In Scottish mythology the hag goddess of winter, Cailleach Bheur, uses the gulf to wash her great plaid, and this ushers in the turn of the seasons from autumn to winter. As winter approaches, she uses the gulf as her washtub, and it is said the roar of the coming tempest can be heard from as far away as twenty miles, lasting for a period of three days. When she is finished with the washing, the cloth is pure white, and becomes the blanket of snow that covers the land.[3] Another legend surrounds Norse king Breacan. In various stories, Breacan moored his boat near the whirlpool to impress a local princess, or fled his father across the gulf. In both stories Breacan was swept into the whirlpool, and his body dragged ashore later by his dog. Breacan may be named after the whirlpool, or its current name may be a Gaelic pun on his name.


Writing in the 7th century Adamnan called Corryvreckan "Charybdis Brecani".

In 1549, Dean Monro wrote of "Skarbay" that between it and "Duray": "ther runnes ane streame, above the power of all sailing and rowing, with infinit dangers, callit Corybrekan. This stream is aught myle lang, quhilk may not be hantit bot be certain tyds."[4]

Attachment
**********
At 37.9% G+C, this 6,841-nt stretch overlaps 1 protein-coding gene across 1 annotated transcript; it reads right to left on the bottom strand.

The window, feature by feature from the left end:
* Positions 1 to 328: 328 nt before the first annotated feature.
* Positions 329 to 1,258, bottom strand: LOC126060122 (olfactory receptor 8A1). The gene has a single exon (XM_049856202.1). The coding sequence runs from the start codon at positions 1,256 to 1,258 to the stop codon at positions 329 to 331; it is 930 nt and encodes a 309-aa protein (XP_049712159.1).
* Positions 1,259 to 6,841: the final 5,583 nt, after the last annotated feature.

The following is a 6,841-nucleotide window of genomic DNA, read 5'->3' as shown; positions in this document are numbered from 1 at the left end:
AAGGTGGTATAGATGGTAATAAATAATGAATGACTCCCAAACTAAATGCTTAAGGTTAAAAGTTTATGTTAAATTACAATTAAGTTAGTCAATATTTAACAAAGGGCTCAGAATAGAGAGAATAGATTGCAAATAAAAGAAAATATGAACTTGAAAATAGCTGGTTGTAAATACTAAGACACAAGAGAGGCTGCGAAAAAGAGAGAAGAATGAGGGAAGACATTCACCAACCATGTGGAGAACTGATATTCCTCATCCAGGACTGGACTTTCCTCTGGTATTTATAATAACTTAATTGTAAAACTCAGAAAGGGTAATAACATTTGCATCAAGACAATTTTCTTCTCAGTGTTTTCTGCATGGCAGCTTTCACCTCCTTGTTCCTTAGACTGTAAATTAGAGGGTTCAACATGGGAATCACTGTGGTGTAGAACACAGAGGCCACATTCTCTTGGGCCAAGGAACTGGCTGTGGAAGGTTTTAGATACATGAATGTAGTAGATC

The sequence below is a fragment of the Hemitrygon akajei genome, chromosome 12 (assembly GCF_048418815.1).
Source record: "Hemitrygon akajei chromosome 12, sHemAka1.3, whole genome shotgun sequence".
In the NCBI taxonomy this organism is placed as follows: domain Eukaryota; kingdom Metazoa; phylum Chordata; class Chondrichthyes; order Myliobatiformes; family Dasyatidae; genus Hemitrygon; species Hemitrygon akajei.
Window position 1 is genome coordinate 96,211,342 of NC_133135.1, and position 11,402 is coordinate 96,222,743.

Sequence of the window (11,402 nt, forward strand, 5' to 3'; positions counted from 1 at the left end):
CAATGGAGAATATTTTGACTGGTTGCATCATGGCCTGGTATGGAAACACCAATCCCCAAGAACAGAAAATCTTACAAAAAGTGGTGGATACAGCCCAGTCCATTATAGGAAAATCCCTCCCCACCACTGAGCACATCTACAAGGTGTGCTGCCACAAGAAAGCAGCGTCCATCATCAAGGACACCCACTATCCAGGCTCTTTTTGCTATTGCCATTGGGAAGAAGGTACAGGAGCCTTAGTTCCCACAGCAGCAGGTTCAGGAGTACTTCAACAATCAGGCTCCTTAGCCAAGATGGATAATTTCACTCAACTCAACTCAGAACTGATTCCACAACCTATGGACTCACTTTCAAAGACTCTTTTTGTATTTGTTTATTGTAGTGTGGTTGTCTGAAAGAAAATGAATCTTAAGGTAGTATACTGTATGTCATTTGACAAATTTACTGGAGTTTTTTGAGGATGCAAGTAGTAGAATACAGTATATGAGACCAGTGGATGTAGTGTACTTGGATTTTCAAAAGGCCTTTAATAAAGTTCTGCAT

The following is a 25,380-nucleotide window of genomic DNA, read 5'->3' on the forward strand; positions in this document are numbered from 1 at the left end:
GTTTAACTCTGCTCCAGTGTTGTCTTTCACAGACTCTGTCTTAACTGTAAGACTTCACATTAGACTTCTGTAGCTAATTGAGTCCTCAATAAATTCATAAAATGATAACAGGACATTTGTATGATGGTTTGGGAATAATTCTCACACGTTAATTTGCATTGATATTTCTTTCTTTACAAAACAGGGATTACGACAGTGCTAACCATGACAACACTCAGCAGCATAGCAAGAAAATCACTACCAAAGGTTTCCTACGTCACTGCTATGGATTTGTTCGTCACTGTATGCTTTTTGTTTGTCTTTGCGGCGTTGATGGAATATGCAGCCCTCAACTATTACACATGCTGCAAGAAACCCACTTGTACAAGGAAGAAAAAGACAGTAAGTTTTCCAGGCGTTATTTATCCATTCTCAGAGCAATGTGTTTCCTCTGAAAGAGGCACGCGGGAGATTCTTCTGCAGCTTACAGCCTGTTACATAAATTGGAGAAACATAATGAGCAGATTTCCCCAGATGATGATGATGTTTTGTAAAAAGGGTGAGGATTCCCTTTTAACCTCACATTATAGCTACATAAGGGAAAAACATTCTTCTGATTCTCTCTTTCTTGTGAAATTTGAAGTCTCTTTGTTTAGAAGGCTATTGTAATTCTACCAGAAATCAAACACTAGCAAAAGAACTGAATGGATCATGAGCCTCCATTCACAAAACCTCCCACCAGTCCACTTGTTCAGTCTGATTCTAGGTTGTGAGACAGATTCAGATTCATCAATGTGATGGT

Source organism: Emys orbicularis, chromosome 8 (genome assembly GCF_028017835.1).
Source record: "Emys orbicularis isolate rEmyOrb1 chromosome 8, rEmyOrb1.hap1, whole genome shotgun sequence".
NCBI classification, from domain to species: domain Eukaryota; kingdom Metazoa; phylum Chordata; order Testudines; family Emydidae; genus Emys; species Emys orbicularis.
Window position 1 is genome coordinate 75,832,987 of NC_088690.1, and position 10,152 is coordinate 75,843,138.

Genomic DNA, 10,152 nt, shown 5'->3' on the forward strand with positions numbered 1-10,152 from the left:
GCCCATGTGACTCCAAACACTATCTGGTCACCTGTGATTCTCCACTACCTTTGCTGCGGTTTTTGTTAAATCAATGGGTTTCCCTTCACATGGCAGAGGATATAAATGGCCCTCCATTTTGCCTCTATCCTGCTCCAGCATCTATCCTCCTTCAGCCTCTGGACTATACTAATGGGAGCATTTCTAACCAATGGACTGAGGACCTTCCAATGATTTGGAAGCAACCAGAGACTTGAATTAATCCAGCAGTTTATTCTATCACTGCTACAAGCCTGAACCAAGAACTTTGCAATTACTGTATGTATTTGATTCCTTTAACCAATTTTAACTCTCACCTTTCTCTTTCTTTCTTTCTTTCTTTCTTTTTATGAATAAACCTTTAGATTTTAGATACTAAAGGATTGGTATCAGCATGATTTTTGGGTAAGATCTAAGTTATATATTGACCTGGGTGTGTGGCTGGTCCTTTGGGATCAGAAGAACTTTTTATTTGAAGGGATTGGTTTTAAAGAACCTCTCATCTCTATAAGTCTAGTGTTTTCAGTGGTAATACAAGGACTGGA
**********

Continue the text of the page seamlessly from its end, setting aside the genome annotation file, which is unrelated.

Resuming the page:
In 1820 the world's first passenger paddleship the PS Comet was wrecked nearby to Craignesh Point as a result of encountering the strong currents.

Writer George Orwell and his son (who lived at Barnhill in northern Jura) were briefly shipwrecked on the skerry of Eilean Mor (south of the whirlpool) when boating in the gulf,[5] and Orwell's one-legged brother-in-law Bill Dunn was the first person to swim the gulf.[6]

Natural history

Minke whales and porpoises swim in the fast-moving waters and only the most resilient plants and corals thrive on the seabed. Soft corals such as Alcyonium digitatum can be found in hollows and other sheltered locations. The central pinnacle supports dense mats of the hydroids Tubularia indivisa and Sertularia cupressina and the bryozoan Securiflustra securifrons. The most exposed areas are covered by the barnacles Balanus crenatus and B. hameri.[7]

The area is currently being considered for Special Area of Conservation status.

Modern cultural references